Me and my illness: Film shows a child's view of genetic conditions
22:13 GMT, 15 September 2012
Four children born with serious genetic diseases have stepped in front of the camera to tell other youngsters what it’s like to live with illness.
Released to mark the fundraising event Jeans For Genes Day on October 5, the children reveal in poignant detail how their conditions affect them.
From being bullied in the playground to needing to get up at 6am to take a raft of medicines, they explain in their own words how a genetic glitch that happens at conception can completely change a person’s physical appearance, and health.
My story: Tamilore with sister Tarami. The ten-year-old reveals how he now needs a crutch to walk
Genetic Disorders UK, the charity behind the project, hopes the films will help children understand conditions ranging from common disorders like sickle-cell anaemia and cystic fibrosis to Treacher Collins syndrome, which stops the jaw, cheekbones and ears from forming in the womb.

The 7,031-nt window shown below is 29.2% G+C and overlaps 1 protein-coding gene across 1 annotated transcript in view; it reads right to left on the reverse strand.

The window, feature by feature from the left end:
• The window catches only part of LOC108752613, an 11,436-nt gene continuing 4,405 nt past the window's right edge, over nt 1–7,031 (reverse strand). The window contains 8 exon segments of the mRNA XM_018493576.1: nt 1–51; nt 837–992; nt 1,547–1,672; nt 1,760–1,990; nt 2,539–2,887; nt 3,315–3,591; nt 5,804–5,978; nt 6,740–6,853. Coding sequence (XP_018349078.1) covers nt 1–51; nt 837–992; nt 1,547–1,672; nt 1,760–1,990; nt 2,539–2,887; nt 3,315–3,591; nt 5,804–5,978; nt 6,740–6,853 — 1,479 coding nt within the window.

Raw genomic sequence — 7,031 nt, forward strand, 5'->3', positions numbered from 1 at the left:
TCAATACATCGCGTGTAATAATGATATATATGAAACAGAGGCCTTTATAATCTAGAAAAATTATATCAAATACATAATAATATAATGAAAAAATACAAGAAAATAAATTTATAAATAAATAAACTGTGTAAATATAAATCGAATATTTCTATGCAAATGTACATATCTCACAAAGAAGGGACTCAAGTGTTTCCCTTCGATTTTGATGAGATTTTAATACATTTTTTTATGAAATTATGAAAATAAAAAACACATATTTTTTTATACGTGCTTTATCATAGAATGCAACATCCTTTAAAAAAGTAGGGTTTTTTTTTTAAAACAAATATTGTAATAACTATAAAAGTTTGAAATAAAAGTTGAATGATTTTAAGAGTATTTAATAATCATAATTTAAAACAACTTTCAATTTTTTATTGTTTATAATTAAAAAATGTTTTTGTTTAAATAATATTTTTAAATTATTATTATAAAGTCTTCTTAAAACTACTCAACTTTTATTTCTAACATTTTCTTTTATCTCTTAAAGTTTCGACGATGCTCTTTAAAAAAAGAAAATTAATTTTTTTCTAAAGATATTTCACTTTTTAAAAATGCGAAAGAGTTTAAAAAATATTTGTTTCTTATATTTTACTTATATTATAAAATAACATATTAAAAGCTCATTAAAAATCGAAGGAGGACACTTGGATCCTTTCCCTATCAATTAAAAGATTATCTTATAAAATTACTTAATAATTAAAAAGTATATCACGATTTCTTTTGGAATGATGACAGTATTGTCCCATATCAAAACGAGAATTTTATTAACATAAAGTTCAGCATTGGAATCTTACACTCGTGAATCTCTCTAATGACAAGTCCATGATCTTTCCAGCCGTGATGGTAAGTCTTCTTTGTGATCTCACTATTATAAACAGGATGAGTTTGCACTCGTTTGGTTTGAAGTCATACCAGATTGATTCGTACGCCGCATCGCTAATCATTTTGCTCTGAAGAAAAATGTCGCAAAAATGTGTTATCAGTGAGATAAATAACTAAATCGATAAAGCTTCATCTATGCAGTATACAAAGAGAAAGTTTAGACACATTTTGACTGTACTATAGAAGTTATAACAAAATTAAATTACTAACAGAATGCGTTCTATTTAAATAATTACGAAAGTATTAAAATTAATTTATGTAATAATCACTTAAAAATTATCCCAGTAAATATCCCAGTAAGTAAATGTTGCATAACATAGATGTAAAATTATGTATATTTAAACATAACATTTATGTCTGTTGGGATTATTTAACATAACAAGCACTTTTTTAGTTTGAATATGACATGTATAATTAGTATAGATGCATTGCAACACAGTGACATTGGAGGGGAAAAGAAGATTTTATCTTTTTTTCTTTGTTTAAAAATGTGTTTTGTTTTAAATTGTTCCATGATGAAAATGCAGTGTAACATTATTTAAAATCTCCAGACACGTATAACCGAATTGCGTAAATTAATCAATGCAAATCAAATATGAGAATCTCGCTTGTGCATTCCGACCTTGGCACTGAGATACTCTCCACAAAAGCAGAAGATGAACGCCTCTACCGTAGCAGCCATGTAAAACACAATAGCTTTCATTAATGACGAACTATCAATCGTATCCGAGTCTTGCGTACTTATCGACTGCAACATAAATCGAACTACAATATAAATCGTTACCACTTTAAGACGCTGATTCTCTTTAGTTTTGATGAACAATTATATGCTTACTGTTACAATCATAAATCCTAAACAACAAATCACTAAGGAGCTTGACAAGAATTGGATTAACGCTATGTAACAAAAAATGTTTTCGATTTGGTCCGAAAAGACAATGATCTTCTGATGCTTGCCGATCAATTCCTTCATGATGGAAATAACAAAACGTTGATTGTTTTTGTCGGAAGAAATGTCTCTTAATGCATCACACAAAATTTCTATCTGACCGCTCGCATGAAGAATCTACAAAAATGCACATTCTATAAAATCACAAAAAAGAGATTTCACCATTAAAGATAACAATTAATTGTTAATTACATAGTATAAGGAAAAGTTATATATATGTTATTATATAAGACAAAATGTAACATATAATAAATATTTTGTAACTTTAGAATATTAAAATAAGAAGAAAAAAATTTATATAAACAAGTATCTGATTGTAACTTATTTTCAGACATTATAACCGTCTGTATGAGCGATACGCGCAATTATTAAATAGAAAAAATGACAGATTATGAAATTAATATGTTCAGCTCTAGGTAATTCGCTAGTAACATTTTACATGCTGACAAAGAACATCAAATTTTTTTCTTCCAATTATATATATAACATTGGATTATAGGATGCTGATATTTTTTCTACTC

Ashley, 11, reveals how he has undergone 30 operations to rebuild his jaw after being born with the condition.
He says that after being bullied at primary school, he would hide in a cupboard to escape the taunts, while ten-year-old Tamilore reveals how sickle-cell anaemia has caused such damage to his hip that he now needs a crutch to walk.
But the message is positive, too – that the children are as active and sporty as any other.
In the UK, one in 25 children (30,000 babies each year) is born with a genetic disorder or genetic birth defect, and Caroline Harding, of Genetic Disorders, says: ‘We are so grateful to these young people who have given us such an amazing window into their lives.’
The films come with teachers’ notes and class activity sheets for children at Key Stages 1-4. genesareus.org